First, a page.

Tesco has agreed to increase sales of healthier food following pressure from investors, making it the latest FTSE 100 company to amend policy in response to the prospect of a shareholder vote.
ShareAction had mobilised seven institutional investors and more than 100 individual shareholders to table a resolution at the company’s annual meeting, the first time the issue of healthy eating had been part of the formal agenda rather than just a question from the floor.
But on Tuesday ShareAction said it would withdraw the resolution after the supermarket group agreed to set out further actions to boost sales of healthy foods at its central European business and in Booker, which supplies independent corner shops.
Tesco had already pledged to increase the share of healthy products in UK and Irish stores, from 58 per cent to 65 per cent of sales by 2025.
Sarah Bradbury, group quality director, said Tesco was “pleased to broaden our public commitments to Booker and our central Europe business” and would “continue to engage with ShareAction and other stakeholders”.
Shareholder proposals are still much rarer in the UK than in countries such as the US, where ShareAction has supported resolutions brought by others against PepsiCo and McDonald’s in recent years.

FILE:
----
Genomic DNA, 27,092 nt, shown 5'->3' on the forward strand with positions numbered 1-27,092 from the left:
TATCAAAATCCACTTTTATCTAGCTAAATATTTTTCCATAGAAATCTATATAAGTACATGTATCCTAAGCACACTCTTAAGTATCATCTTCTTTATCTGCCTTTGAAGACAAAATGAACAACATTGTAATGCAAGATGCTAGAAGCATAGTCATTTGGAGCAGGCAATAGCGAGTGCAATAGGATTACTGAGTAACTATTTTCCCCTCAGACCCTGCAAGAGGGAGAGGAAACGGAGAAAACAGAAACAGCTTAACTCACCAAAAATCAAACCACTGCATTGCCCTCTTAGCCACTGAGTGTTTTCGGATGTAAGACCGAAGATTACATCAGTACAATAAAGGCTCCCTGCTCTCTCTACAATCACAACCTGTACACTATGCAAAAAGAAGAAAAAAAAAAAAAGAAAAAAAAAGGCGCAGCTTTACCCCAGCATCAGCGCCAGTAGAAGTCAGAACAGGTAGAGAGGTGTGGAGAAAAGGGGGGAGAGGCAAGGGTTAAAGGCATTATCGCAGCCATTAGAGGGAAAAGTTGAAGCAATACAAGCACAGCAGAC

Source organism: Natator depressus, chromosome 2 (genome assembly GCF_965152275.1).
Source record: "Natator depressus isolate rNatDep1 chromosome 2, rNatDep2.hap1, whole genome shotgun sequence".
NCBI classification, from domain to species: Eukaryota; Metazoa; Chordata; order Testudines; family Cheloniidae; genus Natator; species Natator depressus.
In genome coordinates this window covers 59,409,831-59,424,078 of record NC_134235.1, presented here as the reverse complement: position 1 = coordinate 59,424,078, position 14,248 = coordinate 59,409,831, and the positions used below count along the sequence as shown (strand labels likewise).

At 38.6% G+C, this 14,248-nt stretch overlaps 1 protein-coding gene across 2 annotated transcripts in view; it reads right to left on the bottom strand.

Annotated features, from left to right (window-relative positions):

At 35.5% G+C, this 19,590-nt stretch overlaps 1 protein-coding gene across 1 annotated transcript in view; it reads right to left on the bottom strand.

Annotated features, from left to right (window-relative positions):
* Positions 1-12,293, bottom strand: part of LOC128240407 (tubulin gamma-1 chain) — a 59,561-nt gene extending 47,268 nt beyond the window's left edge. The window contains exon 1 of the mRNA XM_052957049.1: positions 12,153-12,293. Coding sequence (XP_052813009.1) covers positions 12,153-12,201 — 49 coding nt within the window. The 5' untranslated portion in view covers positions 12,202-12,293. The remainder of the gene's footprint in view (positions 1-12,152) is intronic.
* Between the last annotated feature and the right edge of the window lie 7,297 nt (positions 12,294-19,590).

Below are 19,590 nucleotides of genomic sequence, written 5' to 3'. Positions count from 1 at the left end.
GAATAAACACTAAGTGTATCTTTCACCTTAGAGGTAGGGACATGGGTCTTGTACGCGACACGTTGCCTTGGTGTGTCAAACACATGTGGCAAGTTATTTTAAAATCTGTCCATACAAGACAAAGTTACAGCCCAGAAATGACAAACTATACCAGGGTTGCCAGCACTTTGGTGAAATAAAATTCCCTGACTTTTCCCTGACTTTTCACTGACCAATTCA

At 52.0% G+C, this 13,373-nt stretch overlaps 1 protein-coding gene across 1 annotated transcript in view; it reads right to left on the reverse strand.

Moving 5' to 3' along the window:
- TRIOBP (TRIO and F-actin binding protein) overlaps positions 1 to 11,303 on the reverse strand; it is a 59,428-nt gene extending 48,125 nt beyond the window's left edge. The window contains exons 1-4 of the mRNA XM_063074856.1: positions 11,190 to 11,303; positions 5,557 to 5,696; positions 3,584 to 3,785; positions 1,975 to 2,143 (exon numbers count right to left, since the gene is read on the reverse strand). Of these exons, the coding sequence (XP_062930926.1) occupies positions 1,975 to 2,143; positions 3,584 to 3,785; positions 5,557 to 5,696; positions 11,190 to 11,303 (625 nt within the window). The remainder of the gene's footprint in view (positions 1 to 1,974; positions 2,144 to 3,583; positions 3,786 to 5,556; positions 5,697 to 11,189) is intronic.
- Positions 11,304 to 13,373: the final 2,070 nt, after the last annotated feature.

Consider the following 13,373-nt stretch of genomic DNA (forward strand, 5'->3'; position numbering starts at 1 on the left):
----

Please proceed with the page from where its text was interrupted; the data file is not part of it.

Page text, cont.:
But groups of investors in Britain have started to use shareholder motions as a means to compel companies to tackle environmental and social issues. Last year, Barclays was forced to table its own climate proposal at its annual meeting after shareholders targeted it with a resolution.
This year, HSBC avoided a revolt at its annual meeting after a coalition of investors — supported by ShareAction — agreed to withdraw their resolution and back the bank’s climate plans.
Simon Rawson, head of corporate engagement at ShareAction, said the group had been in conversation with Tesco about healthy eating targets for some time. “We had done a benchmarking survey and the results of that, combined with the fact that they are leaders in the UK, led us to decide to escalate our engagement with them.”
“There was a step change when the resolution hit the table,” Rawson added.
He said there would be no more resolutions filed this year, given the long timescales involved, “but we are already starting to think about what we should focus on next year”.